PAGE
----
White Kratom (wild harvested, horn strain)
Mental Energy | Focus & Clarity | Stress Relief | Mood Enhancer
Borneo Energy all time favourite. Now in superfine powder. Our Kratom is 100% wild grown organic Mitragyna Speciosa from Kapuas Hulu region in the West-Kalimantan region of Borneo. The only wild harvested Kratom on the market. Tested and proven to be the most potent of them all, with the highest alkaloid levels compared to all other Kratom out there.
100g - $14 | 200g - $22 | 500g - $39 | 1kg - $70 | 5kg - $320
We give you the real price. No middle men. We are The Source.
Please note: we may need to send your Kratom order in a package without our brand label or in another package due to the packaging regulations on Kratom in Indonesia.
Today there is already a thriving worldwide market for Kratom, a Southeast Asian herb. Kratom has also come onto the radar of the FDA and DEA, who would like to regulate it (it currently is essentially unregulated, except as a supplement). This has sparked a controversy over whether and how Kratom should be regulated, fueled partly by a lack of clear scientific studies.
Horn Kratom trees grow in specific areas in Borneo where the leaves develop little “horns” and have an unusual shape compared to other Kratom. This could happen due to different kind of mineral composition in the soil and other kind of environment for the tree. Many experienced Kratom users are reporting that this type of “Horned” Kratom gives the best effect for them.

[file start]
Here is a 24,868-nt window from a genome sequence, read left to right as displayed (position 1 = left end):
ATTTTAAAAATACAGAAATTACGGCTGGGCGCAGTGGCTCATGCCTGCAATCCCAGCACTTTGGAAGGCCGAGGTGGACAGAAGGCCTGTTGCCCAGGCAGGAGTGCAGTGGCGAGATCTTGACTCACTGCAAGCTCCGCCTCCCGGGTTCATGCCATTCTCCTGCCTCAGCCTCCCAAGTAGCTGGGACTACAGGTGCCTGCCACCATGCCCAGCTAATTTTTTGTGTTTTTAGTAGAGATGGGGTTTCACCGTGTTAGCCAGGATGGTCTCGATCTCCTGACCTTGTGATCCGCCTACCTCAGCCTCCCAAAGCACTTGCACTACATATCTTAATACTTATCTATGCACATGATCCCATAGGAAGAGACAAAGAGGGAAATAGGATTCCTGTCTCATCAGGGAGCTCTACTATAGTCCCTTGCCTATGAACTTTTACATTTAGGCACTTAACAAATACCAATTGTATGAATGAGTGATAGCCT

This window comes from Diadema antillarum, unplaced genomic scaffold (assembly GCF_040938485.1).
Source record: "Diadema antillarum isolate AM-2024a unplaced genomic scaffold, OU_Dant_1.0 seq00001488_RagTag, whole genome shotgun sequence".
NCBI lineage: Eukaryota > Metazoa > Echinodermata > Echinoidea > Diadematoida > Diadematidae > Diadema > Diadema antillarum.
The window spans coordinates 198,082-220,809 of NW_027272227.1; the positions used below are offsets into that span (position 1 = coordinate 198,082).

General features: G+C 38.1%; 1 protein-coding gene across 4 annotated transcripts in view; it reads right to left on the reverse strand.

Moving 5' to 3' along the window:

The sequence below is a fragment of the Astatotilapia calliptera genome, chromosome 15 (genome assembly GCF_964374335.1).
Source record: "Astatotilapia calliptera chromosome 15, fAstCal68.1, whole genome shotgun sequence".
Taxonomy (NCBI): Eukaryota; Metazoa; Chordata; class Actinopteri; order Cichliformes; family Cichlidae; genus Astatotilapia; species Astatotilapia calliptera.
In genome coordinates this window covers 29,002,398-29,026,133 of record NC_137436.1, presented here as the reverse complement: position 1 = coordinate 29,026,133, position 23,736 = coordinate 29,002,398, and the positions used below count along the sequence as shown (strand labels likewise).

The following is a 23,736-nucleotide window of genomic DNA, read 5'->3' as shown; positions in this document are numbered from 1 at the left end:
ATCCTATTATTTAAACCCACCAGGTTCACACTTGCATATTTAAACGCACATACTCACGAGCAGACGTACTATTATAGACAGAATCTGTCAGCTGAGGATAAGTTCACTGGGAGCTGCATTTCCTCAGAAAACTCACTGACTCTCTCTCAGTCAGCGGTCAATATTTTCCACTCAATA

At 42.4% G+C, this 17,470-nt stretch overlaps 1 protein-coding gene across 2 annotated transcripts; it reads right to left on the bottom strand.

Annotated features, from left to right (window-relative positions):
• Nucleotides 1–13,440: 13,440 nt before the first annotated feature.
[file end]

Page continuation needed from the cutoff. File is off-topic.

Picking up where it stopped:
Mitragyna speciosa is a tropical evergreen tree in the coffee family native to Southeast Asia.
It produces alkaloid chemicals, mitragynine and 7-hydroxymitragynine (7-HMG), among other compounds. The leaves are traditionally consumed either raw or as a tea, but they can also be smoked, or concentrated into capsules or liquid. The local name for the leaves is kratom or biak. Kratom is used for fatigue, as a pain reliever, and a mood enhancer.
It has been known since 1996 that kratom has opioid effects – mitragynine binds at opioid receptors, which means it has at least some of the effects of opioid drugs like morphine. This is part of the controversy, as the FDA is using this fact as justification for tighter regulation. It is true, however, that mitragynine likely binds only weakly to the opioid receptors, and perhaps to only a subset of receptors.